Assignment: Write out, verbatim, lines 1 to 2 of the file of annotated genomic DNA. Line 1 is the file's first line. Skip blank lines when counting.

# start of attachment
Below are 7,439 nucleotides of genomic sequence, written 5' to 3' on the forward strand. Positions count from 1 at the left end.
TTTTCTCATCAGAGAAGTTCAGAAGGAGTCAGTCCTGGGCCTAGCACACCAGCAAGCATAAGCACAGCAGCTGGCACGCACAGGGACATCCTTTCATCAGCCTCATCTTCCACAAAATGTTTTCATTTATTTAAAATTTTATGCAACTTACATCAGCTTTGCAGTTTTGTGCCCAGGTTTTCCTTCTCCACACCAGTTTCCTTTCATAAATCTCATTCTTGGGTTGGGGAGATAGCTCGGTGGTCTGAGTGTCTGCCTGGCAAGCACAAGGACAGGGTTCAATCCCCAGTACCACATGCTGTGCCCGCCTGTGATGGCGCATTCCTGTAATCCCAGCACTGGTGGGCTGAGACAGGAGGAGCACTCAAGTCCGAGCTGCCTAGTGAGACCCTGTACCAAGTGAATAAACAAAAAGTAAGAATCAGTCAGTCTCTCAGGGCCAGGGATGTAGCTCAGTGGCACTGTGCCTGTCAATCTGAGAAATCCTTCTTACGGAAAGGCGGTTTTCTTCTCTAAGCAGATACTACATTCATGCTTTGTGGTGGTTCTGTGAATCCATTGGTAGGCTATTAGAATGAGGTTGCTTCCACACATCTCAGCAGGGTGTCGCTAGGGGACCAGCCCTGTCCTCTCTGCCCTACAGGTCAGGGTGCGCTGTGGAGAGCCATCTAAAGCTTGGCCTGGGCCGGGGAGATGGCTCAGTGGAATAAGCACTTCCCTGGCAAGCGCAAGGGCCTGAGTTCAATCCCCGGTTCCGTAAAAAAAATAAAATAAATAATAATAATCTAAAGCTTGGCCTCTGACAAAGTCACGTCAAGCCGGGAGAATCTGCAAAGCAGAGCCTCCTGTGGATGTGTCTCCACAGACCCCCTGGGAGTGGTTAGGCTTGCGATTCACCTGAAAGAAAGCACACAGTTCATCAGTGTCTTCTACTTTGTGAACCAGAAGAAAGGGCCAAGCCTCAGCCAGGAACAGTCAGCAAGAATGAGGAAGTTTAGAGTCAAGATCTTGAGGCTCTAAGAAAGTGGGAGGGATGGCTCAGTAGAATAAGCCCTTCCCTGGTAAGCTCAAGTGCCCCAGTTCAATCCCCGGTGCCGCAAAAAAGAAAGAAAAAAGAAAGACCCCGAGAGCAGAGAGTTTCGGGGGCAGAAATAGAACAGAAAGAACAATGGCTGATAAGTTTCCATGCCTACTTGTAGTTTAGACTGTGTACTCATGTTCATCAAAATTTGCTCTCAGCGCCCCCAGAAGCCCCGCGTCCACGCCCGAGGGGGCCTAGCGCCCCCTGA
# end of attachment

Below are 7,439 nucleotides of genomic sequence, written 5' to 3' on the forward strand. Positions count from 1 at the left end.
TTTTCTCATCAGAGAAGTTCAGAAGGAGTCAGTCCTGGGCCTAGCACACCAGCAAGCATAAGCACAGCAGCTGGCACGCACAGGGACATCCTTTCATCAGCCTCATCTTCCACAAAATGTTTTCATTTATTTAAAATTTTATGCAACTTACATCAGCTTTGCAGTTTTGTGCCCAGGTTTTCCTTCTCCACACCAGTTTCCTTTCATAAATCTCATTCTTGGGTTGGGGAGATAGCTCGGTGGTCTGAGTGTCTGCCTGGCAAGCACAAGGACAGGGTTCAATCCCCAGTACCACATGCTGTGCCCGCCTGTGATGGCGCATTCCTGTAATCCCAGCACTGGTGGGCTGAGACAGGAGGAGCACTCAAGTCCGAGCTGCCTAGTGAGACCCTGTACCAAGTGAATAAACAAAAAGTAAGAATCAGTCAGTCTCTCAGGGCCAGGGATGTAGCTCAGTGGCACTGTGCCTGTCAATCTGAGAAATCCTTCTTACGGAAAGGCGGTTTTCTTCTCTAAGCAGATACTACATTCATGCTTTGTGGTGGTTCTGTGAATCCATTGGTAGGCTATTAGAATGAGGTTGCTTCCACACATCTCAGCAGGGTGTCGCTAGGGGACCAGCCCTGTCCTCTCTGCCCTACAGGTCAGGGTGCGCTGTGGAGAGCCATCTAAAGCTTGGCCTGGGCCGGGGAGATGGCTCAGTGGAATAAGCACTTCCCTGGCAAGCGCAAGGGCCTGAGTTCAATCCCCGGTTCCGTAAAAAAAATAAAATAAATAATAATAATCTAAAGCTTGGCCTCTGACAAAGTCACGTCAAGCCGGGAGAATCTGCAAAGCAGAGCCTCCTGTGGATGTGTCTCCACAGACCCCCTGGGAGTGGTTAGGCTTGCGATTCACCTGAAAGAAAGCACACAGTTCATCAGTGTCTTCTACTTTGTGAACCAGAAGAAAGGGCCAAGCCTCAGCCAGGAACAGTCAGCAAGAATGAGGAAGTTTAGAGTCAAGATCTTGAGGCTCTAAGAAAGTGGGAGGGATGGCTCAGTAGAATAAGCCCTTCCCTGGTAAGCTCAAGTGCCCCAGTTCAATCCCCGGTGCCGCAAAAAAGAAAGAAAAAAGAAAGACCCCGAGAGCAGAGAGTTTCGGGGGCAGAAATAGAACAGAAAGAACAATGGCTGATAAGTTTCCATGCCTACTTGTAGTTTAGACTGTGTACTCATGTTCATCAAAATTTGCTCTCAGCGCCCCCAGAAGCCCCGCGTCCACGCCCGAGGGGGCCTAGCGCCCCCTGA